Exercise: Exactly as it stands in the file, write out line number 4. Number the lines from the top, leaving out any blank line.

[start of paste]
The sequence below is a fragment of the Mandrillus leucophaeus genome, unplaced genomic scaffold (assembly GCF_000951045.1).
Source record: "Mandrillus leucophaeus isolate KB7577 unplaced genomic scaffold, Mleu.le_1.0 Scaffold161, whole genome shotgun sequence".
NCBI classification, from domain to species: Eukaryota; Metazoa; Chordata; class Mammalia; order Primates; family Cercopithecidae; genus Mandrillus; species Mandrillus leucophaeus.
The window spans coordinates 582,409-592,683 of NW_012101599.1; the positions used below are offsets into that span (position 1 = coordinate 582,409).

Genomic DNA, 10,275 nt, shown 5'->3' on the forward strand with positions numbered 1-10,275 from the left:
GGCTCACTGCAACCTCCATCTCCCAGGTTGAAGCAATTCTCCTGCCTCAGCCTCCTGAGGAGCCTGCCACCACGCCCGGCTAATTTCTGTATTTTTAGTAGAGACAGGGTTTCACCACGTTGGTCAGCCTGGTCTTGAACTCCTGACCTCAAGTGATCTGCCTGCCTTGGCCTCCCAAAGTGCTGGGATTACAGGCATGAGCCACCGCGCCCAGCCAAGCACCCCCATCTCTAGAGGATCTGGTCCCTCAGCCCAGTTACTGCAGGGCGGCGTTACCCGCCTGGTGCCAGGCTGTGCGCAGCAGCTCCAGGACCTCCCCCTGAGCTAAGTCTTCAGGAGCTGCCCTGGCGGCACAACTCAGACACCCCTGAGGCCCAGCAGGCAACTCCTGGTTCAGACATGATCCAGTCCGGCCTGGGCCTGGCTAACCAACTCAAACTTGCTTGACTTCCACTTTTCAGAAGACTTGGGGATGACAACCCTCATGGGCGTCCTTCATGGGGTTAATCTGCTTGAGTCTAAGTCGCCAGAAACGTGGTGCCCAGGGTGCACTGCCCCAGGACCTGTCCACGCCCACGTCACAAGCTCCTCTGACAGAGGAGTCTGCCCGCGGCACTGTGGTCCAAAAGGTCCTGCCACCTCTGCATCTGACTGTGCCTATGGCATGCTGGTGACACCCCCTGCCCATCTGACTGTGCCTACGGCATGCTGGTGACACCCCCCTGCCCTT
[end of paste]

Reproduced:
The window spans coordinates 582,409-592,683 of NW_012101599.1; the positions used below are offsets into that span (position 1 = coordinate 582,409).